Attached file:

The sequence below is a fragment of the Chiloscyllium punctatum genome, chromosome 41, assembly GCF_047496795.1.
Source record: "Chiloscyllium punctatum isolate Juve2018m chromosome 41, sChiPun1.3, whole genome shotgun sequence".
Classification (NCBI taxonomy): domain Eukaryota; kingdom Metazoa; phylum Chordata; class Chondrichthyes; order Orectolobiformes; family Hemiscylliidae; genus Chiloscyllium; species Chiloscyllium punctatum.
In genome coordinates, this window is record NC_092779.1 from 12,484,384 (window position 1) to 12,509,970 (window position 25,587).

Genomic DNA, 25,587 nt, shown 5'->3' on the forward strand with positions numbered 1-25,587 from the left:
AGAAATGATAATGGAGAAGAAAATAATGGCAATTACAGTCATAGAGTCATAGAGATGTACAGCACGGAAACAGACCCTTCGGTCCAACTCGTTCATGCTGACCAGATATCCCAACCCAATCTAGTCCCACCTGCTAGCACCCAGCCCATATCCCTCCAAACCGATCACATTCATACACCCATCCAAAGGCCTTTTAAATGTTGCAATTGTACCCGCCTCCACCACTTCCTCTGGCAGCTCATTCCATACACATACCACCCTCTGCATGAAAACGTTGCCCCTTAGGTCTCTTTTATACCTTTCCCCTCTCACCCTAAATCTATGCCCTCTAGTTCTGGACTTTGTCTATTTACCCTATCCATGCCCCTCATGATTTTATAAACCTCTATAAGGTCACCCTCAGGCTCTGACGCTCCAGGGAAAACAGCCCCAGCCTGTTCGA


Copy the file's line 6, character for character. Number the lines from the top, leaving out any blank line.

AGAAATGATAATGGAGAAGAAAATAATGGCAATTACAGTCATAGAGTCATAGAGATGTACAGCACGGAAACAGACCCTTCGGTCCAACTCGTTCATGCTGACCAGATATCCCAACCCAATCTAGTCCCACCTGCTAGCACCCAGCCCATATCCCTCCAAACCGATCACATTCATACACCCATCCAAAGGCCTTTTAAATGTTGCAATTGTACCCGCCTCCACCACTTCCTCTGGCAGCTCATTCCATACACATACCACCCTCTGCATGAAAACGTTGCCCCTTAGGTCTCTTTTATACCTTTCCCCTCTCACCCTAAATCTATGCCCTCTAGTTCTGGACTTTGTCTATTTACCCTATCCATGCCCCTCATGATTTTATAAACCTCTATAAGGTCACCCTCAGGCTCTGACGCTCCAGGGAAAACAGCCCCAGCCTGTTCGA